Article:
Natural mutations

Anti-GM activists disagree. They want all edited crops to be treated as GM. "It is not whether or not something similar already exists, or whether the modification could occur naturally," says Franziska Achterberg of Greenpeace's European unit.

Only a few countries have made their position clear so far. In the US, crops created by minor gene-editing tweaks are being treated as normal, but animals created in the same are subject to additional regulation.

Matters could be complicated by a new law requiring GM foods to be labelled as "bioengineered" in the US. The biotech industry fears this label will deter both consumers and investors.

That might not be true: firms that labelled food as "genetically engineered" because of a short-lived law in Vermont say they saw no fall in sales. There was also a slight fall in opposition to GM in the state, according to research published last week.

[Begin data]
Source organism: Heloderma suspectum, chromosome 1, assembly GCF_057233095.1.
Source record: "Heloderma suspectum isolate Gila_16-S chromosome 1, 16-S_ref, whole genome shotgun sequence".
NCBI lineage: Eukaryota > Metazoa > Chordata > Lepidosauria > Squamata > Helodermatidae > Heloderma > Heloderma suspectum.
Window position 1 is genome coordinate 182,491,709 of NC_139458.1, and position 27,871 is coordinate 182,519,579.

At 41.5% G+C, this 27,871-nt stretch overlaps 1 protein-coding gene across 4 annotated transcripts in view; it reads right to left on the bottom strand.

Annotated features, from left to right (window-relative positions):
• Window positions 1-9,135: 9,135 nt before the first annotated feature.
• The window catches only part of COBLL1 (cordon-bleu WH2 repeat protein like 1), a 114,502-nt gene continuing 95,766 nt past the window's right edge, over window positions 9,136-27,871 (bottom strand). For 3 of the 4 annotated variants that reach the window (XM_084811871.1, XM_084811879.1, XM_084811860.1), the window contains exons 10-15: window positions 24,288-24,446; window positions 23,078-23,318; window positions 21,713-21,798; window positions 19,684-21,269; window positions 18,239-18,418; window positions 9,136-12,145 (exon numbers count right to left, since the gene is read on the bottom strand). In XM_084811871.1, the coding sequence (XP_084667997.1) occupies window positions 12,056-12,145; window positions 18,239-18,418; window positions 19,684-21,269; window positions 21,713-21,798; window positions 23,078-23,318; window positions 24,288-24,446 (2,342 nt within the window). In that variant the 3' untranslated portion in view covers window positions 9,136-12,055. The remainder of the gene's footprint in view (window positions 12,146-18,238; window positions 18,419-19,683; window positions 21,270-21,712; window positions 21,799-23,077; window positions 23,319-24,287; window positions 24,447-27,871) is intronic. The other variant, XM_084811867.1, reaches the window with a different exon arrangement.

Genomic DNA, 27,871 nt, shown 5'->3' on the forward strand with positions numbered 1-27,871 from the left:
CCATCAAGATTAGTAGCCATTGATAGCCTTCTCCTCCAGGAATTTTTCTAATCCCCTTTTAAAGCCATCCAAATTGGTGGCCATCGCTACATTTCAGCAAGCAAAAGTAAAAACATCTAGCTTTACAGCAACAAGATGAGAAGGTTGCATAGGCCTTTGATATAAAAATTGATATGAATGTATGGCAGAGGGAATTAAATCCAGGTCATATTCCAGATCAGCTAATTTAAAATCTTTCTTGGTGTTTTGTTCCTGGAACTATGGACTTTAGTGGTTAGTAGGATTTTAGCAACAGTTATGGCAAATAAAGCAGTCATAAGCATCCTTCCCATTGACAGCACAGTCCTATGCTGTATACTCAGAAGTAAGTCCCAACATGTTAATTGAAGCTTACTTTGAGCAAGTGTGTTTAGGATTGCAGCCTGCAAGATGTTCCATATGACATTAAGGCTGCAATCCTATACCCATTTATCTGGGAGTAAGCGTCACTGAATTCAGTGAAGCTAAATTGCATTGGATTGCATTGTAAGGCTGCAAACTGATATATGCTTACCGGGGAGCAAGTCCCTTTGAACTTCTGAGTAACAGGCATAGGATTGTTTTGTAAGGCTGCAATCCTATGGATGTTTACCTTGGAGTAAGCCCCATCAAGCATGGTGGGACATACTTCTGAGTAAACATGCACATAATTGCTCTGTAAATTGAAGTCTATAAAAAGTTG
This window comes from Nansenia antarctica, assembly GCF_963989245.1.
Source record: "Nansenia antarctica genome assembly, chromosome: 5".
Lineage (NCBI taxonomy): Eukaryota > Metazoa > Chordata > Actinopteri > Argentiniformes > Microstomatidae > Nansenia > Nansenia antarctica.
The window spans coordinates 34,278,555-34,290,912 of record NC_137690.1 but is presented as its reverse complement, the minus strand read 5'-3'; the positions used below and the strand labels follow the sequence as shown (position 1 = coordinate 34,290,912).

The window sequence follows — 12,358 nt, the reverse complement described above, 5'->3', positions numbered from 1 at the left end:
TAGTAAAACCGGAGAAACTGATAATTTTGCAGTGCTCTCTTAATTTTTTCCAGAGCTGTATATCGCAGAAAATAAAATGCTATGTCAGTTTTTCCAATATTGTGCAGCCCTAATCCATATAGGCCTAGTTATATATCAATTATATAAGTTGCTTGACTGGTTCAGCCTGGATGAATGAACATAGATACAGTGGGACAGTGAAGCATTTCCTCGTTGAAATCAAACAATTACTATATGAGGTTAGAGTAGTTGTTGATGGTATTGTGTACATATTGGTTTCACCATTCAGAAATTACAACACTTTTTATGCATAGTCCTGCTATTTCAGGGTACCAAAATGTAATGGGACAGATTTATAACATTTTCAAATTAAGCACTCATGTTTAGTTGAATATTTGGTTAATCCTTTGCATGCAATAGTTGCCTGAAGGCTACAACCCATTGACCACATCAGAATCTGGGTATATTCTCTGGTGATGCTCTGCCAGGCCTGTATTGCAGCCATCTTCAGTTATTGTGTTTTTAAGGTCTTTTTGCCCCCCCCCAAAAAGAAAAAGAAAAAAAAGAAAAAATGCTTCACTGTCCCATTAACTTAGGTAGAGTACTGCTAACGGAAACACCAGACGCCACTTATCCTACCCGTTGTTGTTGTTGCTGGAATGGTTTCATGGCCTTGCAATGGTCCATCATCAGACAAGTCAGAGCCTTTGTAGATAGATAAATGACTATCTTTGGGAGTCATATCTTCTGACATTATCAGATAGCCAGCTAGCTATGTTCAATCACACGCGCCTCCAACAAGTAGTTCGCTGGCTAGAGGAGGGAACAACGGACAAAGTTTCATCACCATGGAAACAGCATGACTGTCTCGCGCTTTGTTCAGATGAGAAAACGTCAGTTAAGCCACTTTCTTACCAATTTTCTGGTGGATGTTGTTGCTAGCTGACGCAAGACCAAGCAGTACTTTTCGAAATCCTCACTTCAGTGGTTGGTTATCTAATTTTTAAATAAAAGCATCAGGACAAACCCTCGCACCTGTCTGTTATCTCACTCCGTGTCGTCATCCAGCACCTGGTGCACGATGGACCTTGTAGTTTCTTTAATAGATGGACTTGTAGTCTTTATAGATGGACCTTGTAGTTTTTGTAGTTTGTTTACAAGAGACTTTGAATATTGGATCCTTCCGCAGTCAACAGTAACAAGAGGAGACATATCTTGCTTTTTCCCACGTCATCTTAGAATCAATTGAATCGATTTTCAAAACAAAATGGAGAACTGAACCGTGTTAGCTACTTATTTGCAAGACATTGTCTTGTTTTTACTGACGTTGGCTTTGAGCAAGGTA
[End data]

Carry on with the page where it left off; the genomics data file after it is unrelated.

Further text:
However, it seems likely that CRISPR-edited foods will not require labelling. The details were meant to be finalised this month, but the process is running late.

As for the rest of the world, Canada, Argentina, Brazil and Chile will regulate on a case-by-case basis, with most edited varieties being treated as normal ones. Colombia could soon follow suit - it has already said it will treat gene-edited cacao (chocolate) as a normal crop.

The big question is what will happen in the largest market of all: the EU. It was supposed to make a final ruling several years ago, but still has not done so.

All eyes are on the European Court of Justice, which is hearing a case challenging the definition of GMOs. A legal opinion published early this year hints that the ruling will be that gene-edited organisms do not count as GM under EU law. If so, it could spark a massive CRISPR boom globally. The decision is expected on 25 July, so watch this space - your food may never be the same.